How Business Builds Bridges Between the U.S. and Africa

African diaspora is a powerful force for building bridges and expanding our economic partnership with the fast-growing countries across Africa.

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How Business Builds Bridges Between the U.S. and Africa

The United States and the nations of Africa enjoy a vibrant, multifaced relationship focused on expanding partnerships, global cooperation, and shared prosperity. These countries also share another powerful bond: people. In the 2020 Census, more than 14.4% of Americans self-reported tracing their heritage to the African continent, and these cultural and familial ties provide a source of strength in building bridges through business.

Most small businesses do not export, but when they do, they tend to export to markets closest to them. The reasons to encourage small business owners, who make up 99% of all U.S. entrepreneurs, to consider new markets lie in a staggering statistic: 96% of the world’s consumers live outside the United States. Yet only one percent of all U.S. companies export, and when they do, these exporters are overwhelmingly small businesses, and nearly half of these firms sent the bulk of their goods to Canada, Mexico, the United Kingdom, and Japan in 2019. That makes the African diaspora a powerful force for building bridges and expanding our economic partnership with the fast-growing countries across Africa. 

The U.S.-Africa Business Center’s mission to expand U.S.-Africa trade and investment led to the launch of Advance with Africa, with its goal of encouraging more U.S. companies—particularly diaspora-led ventures—to play a role in increasing commercial flows, educating them about doing business in Africa and equipping them with the tools to do so.

The Power of Diaspora Ties 

Recognizing the vital cultural, socio-economic, and commercial ties connecting the United States and Africa through the diaspora, the U.S. government announced the President’s Advisory Council on African Diaspora Engagement (PAC-ADE) during the 2022 U.S.-Africa Leaders Summit. The twelve-member council is comprised of leaders in government, civil society, philanthropy, and business. All have deep expertise working with African partners, including an executive of the U.S.-Africa Business Center Chair company PepsiCo.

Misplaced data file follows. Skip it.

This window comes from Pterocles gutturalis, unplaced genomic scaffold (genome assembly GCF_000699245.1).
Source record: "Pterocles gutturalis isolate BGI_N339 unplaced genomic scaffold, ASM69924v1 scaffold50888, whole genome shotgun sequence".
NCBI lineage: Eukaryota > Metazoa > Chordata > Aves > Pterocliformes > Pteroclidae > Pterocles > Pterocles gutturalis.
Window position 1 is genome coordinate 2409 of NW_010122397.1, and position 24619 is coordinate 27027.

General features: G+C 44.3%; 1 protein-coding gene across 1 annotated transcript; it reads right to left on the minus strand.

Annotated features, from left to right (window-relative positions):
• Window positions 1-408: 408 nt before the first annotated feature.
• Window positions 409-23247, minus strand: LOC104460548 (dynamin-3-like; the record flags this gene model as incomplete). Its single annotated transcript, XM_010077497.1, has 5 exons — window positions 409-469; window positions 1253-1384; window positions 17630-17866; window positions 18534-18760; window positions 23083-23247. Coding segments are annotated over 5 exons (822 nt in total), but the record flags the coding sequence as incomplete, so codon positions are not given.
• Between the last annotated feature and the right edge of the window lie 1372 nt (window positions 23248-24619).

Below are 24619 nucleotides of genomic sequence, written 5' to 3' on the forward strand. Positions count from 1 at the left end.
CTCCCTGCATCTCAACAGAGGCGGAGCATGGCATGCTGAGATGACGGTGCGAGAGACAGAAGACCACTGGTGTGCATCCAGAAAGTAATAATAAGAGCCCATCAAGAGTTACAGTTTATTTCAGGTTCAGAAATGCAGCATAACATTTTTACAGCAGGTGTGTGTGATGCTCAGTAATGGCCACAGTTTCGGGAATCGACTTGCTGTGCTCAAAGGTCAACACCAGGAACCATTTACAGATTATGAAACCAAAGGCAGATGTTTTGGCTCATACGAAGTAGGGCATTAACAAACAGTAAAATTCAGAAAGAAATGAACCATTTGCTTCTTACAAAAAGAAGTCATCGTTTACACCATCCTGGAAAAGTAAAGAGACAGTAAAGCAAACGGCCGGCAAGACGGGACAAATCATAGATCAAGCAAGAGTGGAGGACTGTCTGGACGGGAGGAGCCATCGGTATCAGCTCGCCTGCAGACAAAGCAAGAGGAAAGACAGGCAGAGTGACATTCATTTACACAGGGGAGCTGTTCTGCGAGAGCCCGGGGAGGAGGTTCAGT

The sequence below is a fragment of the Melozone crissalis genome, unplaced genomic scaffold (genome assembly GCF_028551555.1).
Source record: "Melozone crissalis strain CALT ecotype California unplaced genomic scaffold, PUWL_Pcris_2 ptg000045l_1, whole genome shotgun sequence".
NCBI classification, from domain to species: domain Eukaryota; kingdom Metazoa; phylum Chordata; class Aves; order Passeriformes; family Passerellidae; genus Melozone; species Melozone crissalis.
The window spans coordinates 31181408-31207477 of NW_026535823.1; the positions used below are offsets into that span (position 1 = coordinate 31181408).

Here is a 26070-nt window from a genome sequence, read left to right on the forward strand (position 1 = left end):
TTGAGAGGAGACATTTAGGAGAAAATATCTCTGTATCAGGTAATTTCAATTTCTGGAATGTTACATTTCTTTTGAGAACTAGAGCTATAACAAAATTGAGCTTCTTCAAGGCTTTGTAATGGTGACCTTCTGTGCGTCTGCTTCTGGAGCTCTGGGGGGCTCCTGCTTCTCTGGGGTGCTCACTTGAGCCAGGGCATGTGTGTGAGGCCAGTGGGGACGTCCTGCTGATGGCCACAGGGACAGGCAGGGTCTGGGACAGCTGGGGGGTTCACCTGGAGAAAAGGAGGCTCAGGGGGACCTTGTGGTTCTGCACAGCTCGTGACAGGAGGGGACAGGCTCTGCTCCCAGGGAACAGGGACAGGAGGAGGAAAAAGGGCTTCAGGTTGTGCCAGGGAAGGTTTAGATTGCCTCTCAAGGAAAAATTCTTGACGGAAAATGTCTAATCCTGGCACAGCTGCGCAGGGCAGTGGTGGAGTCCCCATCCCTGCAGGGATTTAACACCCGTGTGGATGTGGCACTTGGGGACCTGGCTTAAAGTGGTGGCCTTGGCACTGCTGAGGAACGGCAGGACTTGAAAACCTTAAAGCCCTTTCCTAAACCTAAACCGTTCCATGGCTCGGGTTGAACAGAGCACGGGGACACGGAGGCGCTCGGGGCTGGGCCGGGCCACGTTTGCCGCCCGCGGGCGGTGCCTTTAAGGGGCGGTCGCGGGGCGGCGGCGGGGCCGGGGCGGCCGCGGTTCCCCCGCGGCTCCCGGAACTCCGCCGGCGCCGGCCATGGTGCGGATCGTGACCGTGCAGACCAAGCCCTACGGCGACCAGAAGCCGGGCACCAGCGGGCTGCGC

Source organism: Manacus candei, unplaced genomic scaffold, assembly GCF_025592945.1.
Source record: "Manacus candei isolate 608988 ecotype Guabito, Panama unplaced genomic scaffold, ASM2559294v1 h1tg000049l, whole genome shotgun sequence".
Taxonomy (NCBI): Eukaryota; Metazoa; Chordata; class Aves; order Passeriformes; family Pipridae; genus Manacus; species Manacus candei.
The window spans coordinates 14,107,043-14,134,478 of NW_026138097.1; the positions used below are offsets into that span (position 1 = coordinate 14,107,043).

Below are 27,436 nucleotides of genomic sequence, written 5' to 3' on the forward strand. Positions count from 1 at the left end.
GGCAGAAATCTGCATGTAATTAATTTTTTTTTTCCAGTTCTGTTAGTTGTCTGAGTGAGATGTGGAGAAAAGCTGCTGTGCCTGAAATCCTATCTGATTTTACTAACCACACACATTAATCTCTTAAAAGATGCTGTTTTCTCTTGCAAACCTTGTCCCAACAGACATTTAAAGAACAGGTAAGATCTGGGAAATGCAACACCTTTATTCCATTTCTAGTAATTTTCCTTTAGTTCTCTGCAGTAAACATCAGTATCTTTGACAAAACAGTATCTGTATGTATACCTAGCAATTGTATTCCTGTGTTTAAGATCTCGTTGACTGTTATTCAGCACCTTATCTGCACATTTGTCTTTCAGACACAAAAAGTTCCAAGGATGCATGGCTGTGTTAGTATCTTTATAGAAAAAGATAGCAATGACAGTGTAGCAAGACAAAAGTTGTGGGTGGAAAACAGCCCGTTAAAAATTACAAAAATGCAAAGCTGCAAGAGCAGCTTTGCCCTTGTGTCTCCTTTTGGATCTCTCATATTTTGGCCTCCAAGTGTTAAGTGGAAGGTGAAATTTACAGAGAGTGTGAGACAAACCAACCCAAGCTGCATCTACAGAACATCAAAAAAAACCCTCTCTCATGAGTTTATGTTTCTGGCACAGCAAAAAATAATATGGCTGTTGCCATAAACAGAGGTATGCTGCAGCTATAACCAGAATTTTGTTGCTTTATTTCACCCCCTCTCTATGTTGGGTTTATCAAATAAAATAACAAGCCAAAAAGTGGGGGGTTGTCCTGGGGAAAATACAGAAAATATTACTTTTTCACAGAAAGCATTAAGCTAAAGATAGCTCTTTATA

Given the shared focus of the President’s Advisory Council and the U.S. Chamber on building bridges through business between the U.S. and Africa, the Chamber welcomed a partnership to convene entrepreneurs at The Gathering Spot in Atlanta under the “Advance with Africa” banner during the Council’s first-ever public meeting. Atlanta is an ideal location for engaging the diaspora in an African business dialogue. The city is a leader in U.S. small business growth, has a thriving black entrepreneur community, and its Hartsfield-Jackson International Airport—the world’s busiest—is one of a few in the U.S. with several direct flights to African destinations.  

Home to a growing, youthful population, rapidly expanding purchasing power, and 11 of the 20 fastest-growing countries in 2024, Africa drives innovation through mobile money, sets global trends in music, film, and fashion, leads the world in renewable energy adoption, and supplies the critical minerals powering the next generation of electric vehicles and technology. Through the African Union, an African continental free trade area was launched to erase barriers to intra-African trade while also consolidating the continent’s estimated 1.3 billion people into a common market. 

Despite the many ways Africa is transforming the world, Africa accounted for less than two percent of the U.S. total trade in goods in 2022. U.S. companies seeking to engage with the continent could also benefit from advice and services from companies like our Atlanta event sponsor, DLA Piper, and the U.S. government initiative Prosper Africa. Diaspora business leaders bring a connection to their work with Africa that is about more than business transactions. As Rahama Wright, founder of Shea Yeleen, told the Atlanta business community, “It’s about how we build businesses … and how we can sustain economic impact in a meaningful way.” 

Originally published by U.S. Chamber of Commerce by Kendra Gaither

About the Author

Kendra L. Gaither is the President of the U.S.-Africa Business Center at the U.S. Chamber of Commerce. She has a background in global public policy and trade issues. Previously, she worked at Carnegie Mellon University, helping establish a campus in Kigali. Gaither started her career at the U.S. Department of State, specializing in international economic and trade issues in Latin America and Sub-Saharan Africa. She holds degrees in economics, international affairs, and international business finance. Gaither is involved in organizations like the Association of Women in International Trade and volunteers with The Jackie Robinson Foundation.

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